Hematologic drugs are expensive and often available only in specialty tiers of prescription drug plans – presenting several barriers to access. To help ensure patient access to safe and effective hematologic drugs, ASH recently launched a Drug Resources Web page (hematology.org/Clinicians/Drugs).
The Web page provides a consolidated list of resources to keep physicians informed of newly approved therapies, safety and prescription matters, shortages of critical hematologic drugs, and ways to access high-cost hematologic drugs for patients. Read on to learn more about the program and how clinicians can utilize this resource in their own practices.
High-Cost Hematologic Drug Access
In all areas of medicine, high drug prices are a major issue facing patients, but the cost of treatment is particularly burdensome for patients with hematologic conditions such as leukemia, lymphoma, and hemophilia.
After being notified of the problem of high-cost drugs by the Committee on Practice, ASH staff reached out to the practice community to learn about the impact of drug costs on patient care. The findings were presented at the Executive Committee 2014 May Retreat, and the result of these discussions was the development of an ASH high-cost hematologic drug access Web page.
To help overcome some of the financial barriers to access, ASH has developed several resources, including lists of patient access programs for specific drugs and template appeal letters for clinicians to send on behalf of their patients. With the page, the Society hopes to help practices minimize the amount of time and resources spent finding assistance programs for treatments, while also getting patients their medications more efficiently. The site has been well trafficked since launching, and ASH is always looking for recommendations to improve and enhance the available resources.
The Web page includes:
- Access Programs for Specific Drugs: Specialty hematologic drug treatments are often more expensive than standard medications. To help patients with hematologic conditions access these needed drugs, certain drug manufacturers and private foundations operate patient assistance programs that alleviate high copays and coinsurance for brand-name drugs. For a full list of the drugs that have patient assistance programs available, visit hematology.org/Clinicians/Drugs/Programs.
- Appeal Letters: If you believe your patient would benefit from a specialty tier drug that is not covered under their insurance, use these template letters of appeal to contact insurance providers.
- ASH Consult-a-Colleague Program: This program pairs inquiring physicians with peers in the field who can answer questions about an array of treatment issues. Visit hematology. org/Consult to learn more.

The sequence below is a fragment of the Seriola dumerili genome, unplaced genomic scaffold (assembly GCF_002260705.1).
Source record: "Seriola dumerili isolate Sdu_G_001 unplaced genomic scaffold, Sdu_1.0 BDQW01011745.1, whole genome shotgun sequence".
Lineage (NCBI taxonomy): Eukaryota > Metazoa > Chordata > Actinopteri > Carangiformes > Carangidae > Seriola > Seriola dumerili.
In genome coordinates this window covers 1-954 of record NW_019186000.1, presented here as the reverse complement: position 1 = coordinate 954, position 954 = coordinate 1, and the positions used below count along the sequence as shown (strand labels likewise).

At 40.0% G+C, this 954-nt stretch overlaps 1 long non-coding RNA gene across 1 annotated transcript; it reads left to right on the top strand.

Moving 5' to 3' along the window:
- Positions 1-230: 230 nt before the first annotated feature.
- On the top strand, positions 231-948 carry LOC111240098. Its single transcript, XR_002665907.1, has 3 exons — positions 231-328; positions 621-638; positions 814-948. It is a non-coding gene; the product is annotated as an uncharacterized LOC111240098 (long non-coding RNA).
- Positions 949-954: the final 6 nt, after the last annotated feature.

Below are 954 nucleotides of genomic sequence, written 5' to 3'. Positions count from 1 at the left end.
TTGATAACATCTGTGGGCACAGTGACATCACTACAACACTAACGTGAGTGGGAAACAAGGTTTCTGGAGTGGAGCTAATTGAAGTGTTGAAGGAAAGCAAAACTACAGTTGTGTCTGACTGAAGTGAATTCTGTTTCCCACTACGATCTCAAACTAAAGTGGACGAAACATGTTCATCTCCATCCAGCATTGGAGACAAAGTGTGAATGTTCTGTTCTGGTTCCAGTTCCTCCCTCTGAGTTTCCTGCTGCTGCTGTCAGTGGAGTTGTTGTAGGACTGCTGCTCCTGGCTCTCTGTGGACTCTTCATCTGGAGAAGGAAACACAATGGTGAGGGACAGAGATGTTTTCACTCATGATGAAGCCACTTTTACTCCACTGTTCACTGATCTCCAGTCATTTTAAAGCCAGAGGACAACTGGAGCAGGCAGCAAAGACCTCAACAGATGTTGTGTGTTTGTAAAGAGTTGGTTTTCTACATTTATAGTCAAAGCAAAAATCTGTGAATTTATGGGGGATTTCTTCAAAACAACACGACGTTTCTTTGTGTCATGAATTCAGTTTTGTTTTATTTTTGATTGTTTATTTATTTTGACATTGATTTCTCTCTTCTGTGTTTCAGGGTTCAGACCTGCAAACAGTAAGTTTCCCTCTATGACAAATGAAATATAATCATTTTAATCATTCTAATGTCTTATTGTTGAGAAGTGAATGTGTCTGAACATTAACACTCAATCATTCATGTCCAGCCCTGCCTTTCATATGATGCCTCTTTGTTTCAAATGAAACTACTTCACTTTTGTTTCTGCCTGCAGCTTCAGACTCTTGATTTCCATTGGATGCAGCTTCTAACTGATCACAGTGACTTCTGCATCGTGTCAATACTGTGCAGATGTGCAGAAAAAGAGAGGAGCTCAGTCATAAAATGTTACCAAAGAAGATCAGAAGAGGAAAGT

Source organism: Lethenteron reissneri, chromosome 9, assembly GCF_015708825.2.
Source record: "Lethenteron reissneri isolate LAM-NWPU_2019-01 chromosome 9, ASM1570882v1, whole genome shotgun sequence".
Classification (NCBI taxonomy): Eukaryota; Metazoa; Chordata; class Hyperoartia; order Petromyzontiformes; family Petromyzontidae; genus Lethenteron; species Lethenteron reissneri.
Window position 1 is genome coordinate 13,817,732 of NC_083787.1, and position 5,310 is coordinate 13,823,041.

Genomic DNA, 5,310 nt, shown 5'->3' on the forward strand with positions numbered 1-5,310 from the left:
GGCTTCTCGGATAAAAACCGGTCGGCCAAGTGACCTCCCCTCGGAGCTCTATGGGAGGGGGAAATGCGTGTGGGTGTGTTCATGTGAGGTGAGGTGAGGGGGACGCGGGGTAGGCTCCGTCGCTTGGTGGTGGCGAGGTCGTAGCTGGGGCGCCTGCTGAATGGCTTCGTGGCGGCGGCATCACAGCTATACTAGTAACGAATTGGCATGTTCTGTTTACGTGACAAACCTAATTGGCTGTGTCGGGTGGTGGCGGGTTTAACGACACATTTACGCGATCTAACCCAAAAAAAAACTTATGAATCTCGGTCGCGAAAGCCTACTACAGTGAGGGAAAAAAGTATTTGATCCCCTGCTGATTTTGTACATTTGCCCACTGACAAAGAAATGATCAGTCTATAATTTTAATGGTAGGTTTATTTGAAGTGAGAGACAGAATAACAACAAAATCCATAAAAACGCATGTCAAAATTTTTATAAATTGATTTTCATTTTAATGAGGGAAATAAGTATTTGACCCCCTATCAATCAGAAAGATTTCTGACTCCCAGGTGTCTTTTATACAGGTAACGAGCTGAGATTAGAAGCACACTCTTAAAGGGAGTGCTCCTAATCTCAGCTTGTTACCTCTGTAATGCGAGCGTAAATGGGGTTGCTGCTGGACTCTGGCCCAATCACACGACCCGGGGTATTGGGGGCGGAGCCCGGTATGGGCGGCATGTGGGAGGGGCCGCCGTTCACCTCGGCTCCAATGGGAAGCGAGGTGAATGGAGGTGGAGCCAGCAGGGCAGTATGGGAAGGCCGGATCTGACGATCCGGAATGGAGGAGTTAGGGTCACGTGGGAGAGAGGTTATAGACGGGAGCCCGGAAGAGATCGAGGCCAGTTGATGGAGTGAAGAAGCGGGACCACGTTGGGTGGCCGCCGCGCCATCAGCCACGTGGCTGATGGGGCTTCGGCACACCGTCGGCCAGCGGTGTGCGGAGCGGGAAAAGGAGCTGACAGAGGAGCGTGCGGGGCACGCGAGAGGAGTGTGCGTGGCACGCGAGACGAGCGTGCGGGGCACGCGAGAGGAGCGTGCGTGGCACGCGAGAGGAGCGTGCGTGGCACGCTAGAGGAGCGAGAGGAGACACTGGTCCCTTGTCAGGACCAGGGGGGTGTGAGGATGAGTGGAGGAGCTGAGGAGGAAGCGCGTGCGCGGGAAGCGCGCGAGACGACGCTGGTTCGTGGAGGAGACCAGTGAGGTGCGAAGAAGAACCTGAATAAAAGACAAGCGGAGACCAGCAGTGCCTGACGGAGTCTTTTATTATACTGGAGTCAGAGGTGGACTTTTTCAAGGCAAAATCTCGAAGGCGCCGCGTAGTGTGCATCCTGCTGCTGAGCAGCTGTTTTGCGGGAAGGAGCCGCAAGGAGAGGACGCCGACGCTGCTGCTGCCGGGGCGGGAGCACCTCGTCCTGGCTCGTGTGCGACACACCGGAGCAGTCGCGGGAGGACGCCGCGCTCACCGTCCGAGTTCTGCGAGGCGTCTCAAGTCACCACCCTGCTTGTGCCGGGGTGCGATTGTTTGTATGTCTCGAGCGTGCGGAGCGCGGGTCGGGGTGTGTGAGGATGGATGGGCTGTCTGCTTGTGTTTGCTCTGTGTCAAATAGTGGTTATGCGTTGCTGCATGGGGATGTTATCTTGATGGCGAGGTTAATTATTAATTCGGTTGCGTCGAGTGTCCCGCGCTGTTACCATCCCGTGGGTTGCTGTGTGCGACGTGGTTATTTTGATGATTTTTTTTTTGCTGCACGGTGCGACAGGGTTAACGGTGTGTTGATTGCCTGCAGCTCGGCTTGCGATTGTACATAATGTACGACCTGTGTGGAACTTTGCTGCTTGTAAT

- Links to ASH Advocacy Campaigns: Throughout the year, ASH urges its members to contact their elected officials in support of legislation that impacts drug access issues, such as oral cancer chemotherapy parity. Visit hematology.org/Advocacy to contact Congress on important matters such as drug pricing issues.
Hematologic Drug Shortage Information
With hematologic drugs in great demand, ASH continues to work with Congress, federal agencies, and other stakeholders to give clinicians up-to-date information on drug shortages. Visit hematology.org/Clinicians/Drugs/Shortages to review current and recently resolved hematologic drug shortages. Also, ASH actively participates in discussions with Congress and the FDA regarding drug shortages and drug manufacturing. Read a detailed history of ASH’s comments to Congress and the FDA online. Again, if you have a question regarding a patient who requires a drug that is in short supply, please utilize the Consult-a-Colleague program for advice on alternative treatment options.
As a service to its members, ASH collaborates with the FDA to provide information about newly approved therapies and other important FDA actions, including updated safety information and new prescribing information for patients.
This partnership began after several members of the Committee on Practice expressed problems that their practices were having with frequent shortages of hematology and oncology drugs. ASH stressed the need for up-to-date information on shortages, and the FDA has responded with an enhanced drug shortage database, available online, that sends out advanced alerts about shortages.
ASH staff monitors these daily alerts to maintain a running list of hematologic drug shortages on its website – with links to the FDA pages for each shortage. ASH also receives shortage notices from practitioners and forwards them along to the FDA for investigation.
With this partnership, the agency also informs hematologists and professionals in hematology-related fields of recent approvals in a timely manner. In providing this information, ASH does not endorse any product or therapy and does not take any position on the safety or efficacy of the product or therapy described.